The Transition Plan Taskforce disclosure framework has launched: What should you know?

What should you know about the Transition Plan Taskforce (TPT) disclosure framework? Two years ago, at COP26, the UK government announced its intentions to lead the way in becoming the world’s first net zero aligned financial centre. The government launched the TPT in April 2022, to cement a gold standard for net zero transition plans.

This work culminated in the launch of the TPT disclosure framework on the 9 October 2023. This is a clear signal that net zero ambitions are no longer enough; they must be backed up by action and clear deliverables. 

What is the Transition Plan Taskforce disclosure framework?

The framework provides a robust set of recommendations so that companies can ensure their transition plan disclosures are: “high quality, consistent and comparable”, according to the Financial Conduct Authority (FCA). These recommendations can be applied voluntarily but are also very likely to become mandatory for large UK companies, subject to further consultation. The framework recommends that companies publish a standalone transition plan at least every three years, with annual updates.

What does the TPT disclosure framework look like?

The TPT framework recommends that companies disclose their net zero ambition by detailing their specific approaches to implementation, alongside other governance and accountability arrangements as well as financial plans. The framework is underpinned by three guiding principles (ambition, action and accountability) alongside five key elements (foundations, implementation strategy, engagement strategy, metrics & targets and governance) that constitute a good transition plan.

The five elements

  1. Foundations: What is the company’s plan to lower its greenhouse gas emissions and help to create a climate-efficient economy? The goals should align with both the needs of the stakeholders and the environment. Furthermore attention should be paid to the implications of these plans for key areas such as the business model, value chain and any key dependencies.
  2. Implementation strategy: Once the goals have been established, what are the short, medium and long-term actions that the company will take to meet its ambitions? These actions should be described specifically, identifying what policies and measures will be established to achieve the aims. Recognition should also be given to the financial implications for the organisation.
  3. Engagement strategy: How will the company engage and collaborate with its value chain, industry peers, the government, public sector, communities and civil society to push towards the goals it has set?
  4. Metrics and targets: By what criteria will the success of the transition plan be judged? The company can use these measures to track progress towards its ambition. It is important for disclosures to use clear metrics and targets.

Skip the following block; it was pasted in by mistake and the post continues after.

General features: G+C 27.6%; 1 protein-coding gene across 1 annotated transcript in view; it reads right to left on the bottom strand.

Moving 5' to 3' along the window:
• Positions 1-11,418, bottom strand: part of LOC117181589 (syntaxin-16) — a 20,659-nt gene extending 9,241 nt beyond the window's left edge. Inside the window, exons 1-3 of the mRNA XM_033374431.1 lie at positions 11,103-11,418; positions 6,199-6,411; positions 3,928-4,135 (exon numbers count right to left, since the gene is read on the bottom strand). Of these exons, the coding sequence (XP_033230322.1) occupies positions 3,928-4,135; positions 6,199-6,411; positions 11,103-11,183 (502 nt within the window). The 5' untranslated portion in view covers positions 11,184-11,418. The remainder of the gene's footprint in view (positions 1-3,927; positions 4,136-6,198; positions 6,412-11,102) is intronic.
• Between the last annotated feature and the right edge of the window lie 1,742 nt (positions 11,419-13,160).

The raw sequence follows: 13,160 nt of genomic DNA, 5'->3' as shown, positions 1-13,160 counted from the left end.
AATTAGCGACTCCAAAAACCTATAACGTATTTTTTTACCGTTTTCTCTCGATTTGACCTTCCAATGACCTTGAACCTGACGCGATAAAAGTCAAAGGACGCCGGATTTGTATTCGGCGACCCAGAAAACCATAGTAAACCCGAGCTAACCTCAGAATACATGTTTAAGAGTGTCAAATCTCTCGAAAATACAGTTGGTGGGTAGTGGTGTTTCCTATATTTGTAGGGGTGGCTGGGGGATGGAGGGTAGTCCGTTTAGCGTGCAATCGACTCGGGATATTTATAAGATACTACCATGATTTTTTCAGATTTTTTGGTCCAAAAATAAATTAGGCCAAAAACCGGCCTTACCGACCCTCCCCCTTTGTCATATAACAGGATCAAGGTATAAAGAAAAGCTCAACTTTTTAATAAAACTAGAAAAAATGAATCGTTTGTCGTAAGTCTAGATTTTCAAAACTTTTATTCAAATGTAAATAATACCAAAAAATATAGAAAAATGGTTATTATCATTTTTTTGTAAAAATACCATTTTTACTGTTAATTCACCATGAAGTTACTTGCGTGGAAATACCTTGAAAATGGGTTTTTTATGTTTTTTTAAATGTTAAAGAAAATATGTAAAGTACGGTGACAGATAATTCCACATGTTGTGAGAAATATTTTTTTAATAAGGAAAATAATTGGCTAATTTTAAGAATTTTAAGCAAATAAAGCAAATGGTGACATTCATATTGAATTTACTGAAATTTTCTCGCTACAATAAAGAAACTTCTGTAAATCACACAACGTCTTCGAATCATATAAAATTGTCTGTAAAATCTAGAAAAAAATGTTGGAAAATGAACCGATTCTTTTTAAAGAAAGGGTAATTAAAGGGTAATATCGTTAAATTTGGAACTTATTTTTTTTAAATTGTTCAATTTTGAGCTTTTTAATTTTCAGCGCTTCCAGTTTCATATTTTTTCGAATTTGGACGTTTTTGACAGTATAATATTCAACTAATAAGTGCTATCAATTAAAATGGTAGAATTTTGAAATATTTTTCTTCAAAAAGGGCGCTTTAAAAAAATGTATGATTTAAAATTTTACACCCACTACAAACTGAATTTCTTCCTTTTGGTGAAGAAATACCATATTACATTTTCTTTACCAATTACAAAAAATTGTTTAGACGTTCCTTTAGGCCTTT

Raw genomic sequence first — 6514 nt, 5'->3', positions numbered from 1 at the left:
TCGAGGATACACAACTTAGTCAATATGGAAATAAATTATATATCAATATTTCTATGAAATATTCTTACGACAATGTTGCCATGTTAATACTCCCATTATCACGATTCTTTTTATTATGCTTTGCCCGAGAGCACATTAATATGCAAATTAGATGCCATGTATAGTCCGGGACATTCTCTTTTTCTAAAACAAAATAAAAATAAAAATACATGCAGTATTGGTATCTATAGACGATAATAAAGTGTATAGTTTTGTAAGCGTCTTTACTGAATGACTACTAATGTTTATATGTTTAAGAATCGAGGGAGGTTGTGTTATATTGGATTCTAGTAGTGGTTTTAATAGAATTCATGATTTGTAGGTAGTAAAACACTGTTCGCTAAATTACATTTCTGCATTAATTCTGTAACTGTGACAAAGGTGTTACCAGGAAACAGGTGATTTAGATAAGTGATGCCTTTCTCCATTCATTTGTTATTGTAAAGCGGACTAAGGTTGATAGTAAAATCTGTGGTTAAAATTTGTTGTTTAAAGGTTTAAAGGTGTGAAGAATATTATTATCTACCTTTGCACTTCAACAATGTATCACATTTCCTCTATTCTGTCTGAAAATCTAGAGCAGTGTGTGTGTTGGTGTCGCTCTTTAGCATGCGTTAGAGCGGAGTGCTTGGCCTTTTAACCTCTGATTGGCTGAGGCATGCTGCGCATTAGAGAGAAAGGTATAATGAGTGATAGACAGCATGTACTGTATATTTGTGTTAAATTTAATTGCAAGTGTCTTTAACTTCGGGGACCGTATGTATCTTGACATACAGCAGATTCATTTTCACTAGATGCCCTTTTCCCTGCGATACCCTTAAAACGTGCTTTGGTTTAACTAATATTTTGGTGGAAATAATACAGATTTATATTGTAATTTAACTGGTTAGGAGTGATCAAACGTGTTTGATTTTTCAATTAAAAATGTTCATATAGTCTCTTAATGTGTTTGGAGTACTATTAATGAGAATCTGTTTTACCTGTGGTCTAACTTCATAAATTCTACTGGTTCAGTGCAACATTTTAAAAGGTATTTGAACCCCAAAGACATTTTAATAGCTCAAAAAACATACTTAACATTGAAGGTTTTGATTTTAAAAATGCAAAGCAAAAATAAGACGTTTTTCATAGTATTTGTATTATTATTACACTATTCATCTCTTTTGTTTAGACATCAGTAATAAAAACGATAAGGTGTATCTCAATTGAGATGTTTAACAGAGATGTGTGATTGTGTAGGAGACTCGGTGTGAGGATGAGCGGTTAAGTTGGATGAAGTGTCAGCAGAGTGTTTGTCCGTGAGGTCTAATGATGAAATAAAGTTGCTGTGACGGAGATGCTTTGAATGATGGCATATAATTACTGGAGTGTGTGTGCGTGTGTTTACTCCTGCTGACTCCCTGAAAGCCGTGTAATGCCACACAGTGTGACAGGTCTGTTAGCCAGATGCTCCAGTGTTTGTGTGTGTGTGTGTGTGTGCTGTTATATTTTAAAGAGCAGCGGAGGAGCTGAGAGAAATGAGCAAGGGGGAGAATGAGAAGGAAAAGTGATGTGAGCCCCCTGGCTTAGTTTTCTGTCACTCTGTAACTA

5. Governance: How will the transition plan be integrated into the overall organisational arrangements and governance structures? This will help to establish the plan within the foundation of the company.

What implementation guidance has the TPT published?

The following guidance has been published to support the TPT:

  • Documents which map the TPT framework against the:
    • TCFD recommendations
    • IFRS S2 standard from the ISSB
    • ESRS 2 General Disclosures and ESRS E1 Climate Change
    • There is a sector summary looking at various decarbonisation levers that can be used by organisations across a variety  of sectors, including consumer goods, extractive and minerals processing, financial services and renewable resources and alternative energy. This sector summary is under consultation until 24 November, with further ‘deep-dive’ guidance being planned for specific sectors such as metals and mining, oil and gas, electric utilities and power generation.
    • An explanation of the legal considerations and directors’ duties associated with a transition plan.

Does the TPT framework align with other frameworks? How interoperable is the TPT framework?

The TPT disclosure framework expands upon the foundations set out in the Task Force on Climate-Related Financial Disclosures (TCFD) recommendations and the guidance of the Glasgow Financial Alliance for Net Zero (GFANZ).

There is a strong international outlook, with the intention to align the framework with the ISSB’s published standards and the wider work of the GFANZ. Representatives from both the ISSB and GFANZ are present on the TPT committee.  

By design the disclosure framework is also convergent with the climate-related disclosure standard (IFRS S2) issued by the ISSB. IFRS S2 contains provisions related to transition planning, and the TPT has published guidance indicating how these provisions map onto its own framework.

For further information regarding how these frameworks all align, the TPT has developed technical mapping documents.

Will TPT disclosures become mandatory?

There have been previous commitments from the UK government to make the disclosure of transition plans mandatory for UK listed companies. These regulations are likely to be based around the recommendations of the disclosure framework issued by the TPT. There is an anticipated consultation from the government in Q4 of 2023 looking at the nature and extent of the requirements. Meanwhile, in August 2023 the FCA stated that it would consult on transition plan disclosures in line with the TPT disclosure framework, in tandem with its consultation on implementing the UK-endorsed ISSB Standards. These consultations are predicted to take place in 2024, with a likely implementation at the start of the 2025 financial year for first reporting in 2026.

If you wish to find out more about the TPT disclosure framework there is both a launch webinar and a one-page summary document are available.

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